The following essay by Renyi Hong won first place in our student writing competition, held as part of our call for essays for our recently published essay collection, “The Good Life in Asia’s Digital 21st Century.”
In May 2014, Coca-Cola released an advertisement titled “#CokeDrones” in Singapore as part of its “Open Happiness” campaign in Asia (Coca-Cola, 2014). The ad was directed by Ogilvy & Mather and produced collaboratively with the Singapore Kindness Movement, a state-backed program which aims to cultivate “considerate social behavior” among its citizenry (SKM, 2015). It begins with a view of skyscrapers which is soon contrasted with a black screen overlaid with white text. “Singapore is a first world country that is built by a large migrant workforce,” it writes, “Far away from home and isolated from the local community, they are Singapore’s invisible people.” The ad then shows various South Asian construction workers that the viewers identify as the “invisible people.” Footage shifts between tired, unhappy faces before zooming in for close-ups where the construction workers deliver testimonies about their struggle with loneliness in Singapore. At this, music turns upbeat, and we see crowds of Singaporeans writing cards, expressing words of thanks to the migrant workers for building their homes. These cards are then delivered to the workers along with cans of Coke by drones. “2734 messages of gratitude were delivered,” we are told, “each bringing a little happiness.”
Taking the ad’s connection between recognition and happiness as a starting point, this essay will consider how “the good life” may be employed as a means of governance, a way of enforcing proper conduct for a disenfranchised population through a logic of affective reciprocity. Engaging with Berlant (2004), this essay seeks to highlight how extending compassion towards a suffering population – an ethical impulse to offer them a “good life” by alleviating their suffering – may ironically constitute a form of oppression. In one respect, the scenes of the ad clearly depict the political economy of the good life: the ones who are able to reside in the towering buildings are the Singaporean citizens, and the ones who built the buildings but are excluded from the comfort of these homes are the migrant workers. Yet, the gratitude offered by Singaporeans and the tearful expressions of joy from workers suggest a convergence of the good life imaginary, as if the migrant workers have been accepted into the fold of national recognition and its promises of state protection that would enable them to have a better life. Clearly, it is impossible for thankfulness to bring the migrant workers any substantive semblance of the good life – a notion grounded in upward mobility and experiential happiness. Still, the expression of happiness elicited by the extension of recognition conveys the virtuosity typical of a narrative of social justice, where injustice is identified and corrected for a suffering community.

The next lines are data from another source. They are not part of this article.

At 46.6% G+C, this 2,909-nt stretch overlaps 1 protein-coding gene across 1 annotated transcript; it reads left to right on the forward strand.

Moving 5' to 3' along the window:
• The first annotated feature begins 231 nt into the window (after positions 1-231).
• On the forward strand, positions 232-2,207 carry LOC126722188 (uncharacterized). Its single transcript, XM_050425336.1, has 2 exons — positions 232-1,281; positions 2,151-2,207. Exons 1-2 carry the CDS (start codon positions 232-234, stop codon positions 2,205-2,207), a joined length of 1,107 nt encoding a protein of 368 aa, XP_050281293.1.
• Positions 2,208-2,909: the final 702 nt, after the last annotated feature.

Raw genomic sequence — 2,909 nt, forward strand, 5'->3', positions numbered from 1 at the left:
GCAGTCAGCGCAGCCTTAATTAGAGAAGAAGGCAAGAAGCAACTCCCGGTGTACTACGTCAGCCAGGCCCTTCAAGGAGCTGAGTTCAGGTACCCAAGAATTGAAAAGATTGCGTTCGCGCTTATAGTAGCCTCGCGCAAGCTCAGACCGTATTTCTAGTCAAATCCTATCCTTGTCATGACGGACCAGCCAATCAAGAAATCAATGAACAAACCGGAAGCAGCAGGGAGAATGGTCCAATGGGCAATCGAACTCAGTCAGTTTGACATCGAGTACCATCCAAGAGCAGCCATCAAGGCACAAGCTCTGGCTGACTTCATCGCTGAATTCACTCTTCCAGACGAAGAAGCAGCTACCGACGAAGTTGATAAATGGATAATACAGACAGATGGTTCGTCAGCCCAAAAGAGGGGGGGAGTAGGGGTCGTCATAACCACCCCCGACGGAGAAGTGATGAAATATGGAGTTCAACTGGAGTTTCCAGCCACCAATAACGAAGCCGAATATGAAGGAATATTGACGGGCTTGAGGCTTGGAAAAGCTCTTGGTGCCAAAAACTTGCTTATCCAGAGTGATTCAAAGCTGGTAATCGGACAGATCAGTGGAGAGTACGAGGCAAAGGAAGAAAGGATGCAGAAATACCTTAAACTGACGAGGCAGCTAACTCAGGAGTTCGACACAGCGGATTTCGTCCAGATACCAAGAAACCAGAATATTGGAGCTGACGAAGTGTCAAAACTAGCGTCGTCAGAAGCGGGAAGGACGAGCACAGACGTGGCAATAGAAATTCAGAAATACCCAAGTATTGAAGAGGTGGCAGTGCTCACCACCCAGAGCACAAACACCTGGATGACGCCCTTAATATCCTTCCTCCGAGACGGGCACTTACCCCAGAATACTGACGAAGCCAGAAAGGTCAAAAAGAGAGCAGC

This essay argues that the feelings stimulated through these enactments of virtuosity may be used to deflect attention away from substantive political work for justice. As Brown (2008) explains, it has become increasingly common for elites to substitute a substantive political response with a soothing cultural response designed to indicate that they care about the suffering of a given population. This may take the shape of recognition – reassurance offered to a subordinated community that their suffering is taken into consideration – that is not followed by the political changes needed to rectify the situation (Markell, 2003). Such substitution is evident in the #CokeDrones ad, where migrant workers are seemingly brought close to achieving the good life through the recognition of their existence, as if recognition alone can eliminate the institutionalized forms of oppression that they face. But fantasy is not the most troubling aspect of this cultural response. The ad was a response to a riot by migrant workers that happened four months before and it restates the meaning of the migrants’ presence. Implying that the State has fulfilled its obligation in recognizing the suffering of migrant workers, the ad suggests that they now need to dutifully do what the State desires: be docile subjects who do not cause trouble for their hosts, and whose sole purpose is to fulfill their role as laborers serving the nation’s economic ambitions.